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British Labor Unions: Migrants Help Economy

A new study by British labor unions reports that migrant workers in the United Kingdom are paying more in taxes than the value of the public services they receive. This is contrary to charges by the British anti-immigrant lobby that migrant workers are milking the welfare state. From London, Tendai Maphosa has more in this report for VOA.

The Trades Union Congress, a federation that represents most of the labor unions in the United Kingdom, carried out the study, called The Economics of Migration.

TUC General Secretary Brendan Barber is quoted in a report on the study as saying migrant workers are making a substantial contribution to Britain's economy, and that some sectors would collapse if the workers were removed overnight.

He added that contrary to fears expressed by some, the migrants have not caused mass unemployment or held wages down. The study also found that migrant workers pose no threat to the livelihood of the rest of the workforce and if they are paid a decent wage they can only add to the economy.

But the report says enough is not being done to protect vulnerable workers, whether migrant or indigenous, from exploitation.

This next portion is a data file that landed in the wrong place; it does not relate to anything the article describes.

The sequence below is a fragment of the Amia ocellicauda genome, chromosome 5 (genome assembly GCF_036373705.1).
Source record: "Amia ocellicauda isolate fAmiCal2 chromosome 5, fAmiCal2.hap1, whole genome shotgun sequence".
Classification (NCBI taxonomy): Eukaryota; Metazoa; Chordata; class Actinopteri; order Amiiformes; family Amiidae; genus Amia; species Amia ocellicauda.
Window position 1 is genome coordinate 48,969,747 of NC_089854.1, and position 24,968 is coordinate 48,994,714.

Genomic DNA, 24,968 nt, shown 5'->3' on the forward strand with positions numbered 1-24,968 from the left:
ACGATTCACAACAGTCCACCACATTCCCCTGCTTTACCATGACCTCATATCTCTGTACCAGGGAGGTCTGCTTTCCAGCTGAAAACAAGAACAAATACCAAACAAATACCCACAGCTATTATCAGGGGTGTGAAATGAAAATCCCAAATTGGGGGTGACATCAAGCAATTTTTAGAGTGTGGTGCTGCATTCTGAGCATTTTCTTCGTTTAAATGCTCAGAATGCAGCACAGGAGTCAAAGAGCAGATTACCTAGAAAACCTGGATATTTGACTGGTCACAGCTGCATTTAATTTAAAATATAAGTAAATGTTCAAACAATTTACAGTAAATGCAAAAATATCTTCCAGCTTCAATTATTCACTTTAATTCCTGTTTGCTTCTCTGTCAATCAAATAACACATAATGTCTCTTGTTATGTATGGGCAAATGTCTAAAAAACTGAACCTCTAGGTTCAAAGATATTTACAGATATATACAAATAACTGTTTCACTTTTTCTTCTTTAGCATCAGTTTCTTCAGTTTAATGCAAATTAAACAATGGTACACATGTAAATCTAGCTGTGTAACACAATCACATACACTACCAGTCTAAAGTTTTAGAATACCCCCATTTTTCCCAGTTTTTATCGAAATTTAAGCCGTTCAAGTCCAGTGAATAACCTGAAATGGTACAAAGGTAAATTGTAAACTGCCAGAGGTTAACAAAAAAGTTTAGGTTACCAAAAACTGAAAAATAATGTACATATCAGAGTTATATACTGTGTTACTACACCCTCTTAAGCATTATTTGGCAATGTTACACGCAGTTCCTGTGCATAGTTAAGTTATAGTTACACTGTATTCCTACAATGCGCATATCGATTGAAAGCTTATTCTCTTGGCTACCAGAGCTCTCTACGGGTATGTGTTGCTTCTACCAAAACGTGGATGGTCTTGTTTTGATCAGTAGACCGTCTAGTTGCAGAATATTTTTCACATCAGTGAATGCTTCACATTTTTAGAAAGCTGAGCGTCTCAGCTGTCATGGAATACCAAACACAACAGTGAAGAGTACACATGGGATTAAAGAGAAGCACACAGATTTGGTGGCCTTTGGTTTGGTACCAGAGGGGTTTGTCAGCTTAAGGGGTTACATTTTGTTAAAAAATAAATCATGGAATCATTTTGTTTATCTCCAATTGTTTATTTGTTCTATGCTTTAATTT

The labor federation says its study shows effective enforcement of the minimum wage must be a greater priority than it is at present. It also noted the emergence of a large group of employers habitually breaking the law, which could undermine the minimum wage's effectiveness for all workers.

But Phil Edwards, the press officer of the far-right British National Party, which opposes immigration, dismissed the claim that migrant workers are contributing more than they are getting back in benefits.

"The Home Office found out a few years ago that migrants pay $5 billion more in taxes than they claim in benefits," he said. "However, only a very small number of migrants, possibly American or Australian migrants to Britain, media moguls or financiers, only a small number pay a very large amount of tax. Something like five percent probably pays 95 percent of the tax, which means that the other 78 or 90 percent of the of the immigrants are a net drain. So the figures are purely and simply political spin."

Edwards said that unskilled workers are taking the jobs at the expense of native Britons.

The Trades Union Congress says there are about 1.5 million migrant workers in Britain, about five percent of the workforce.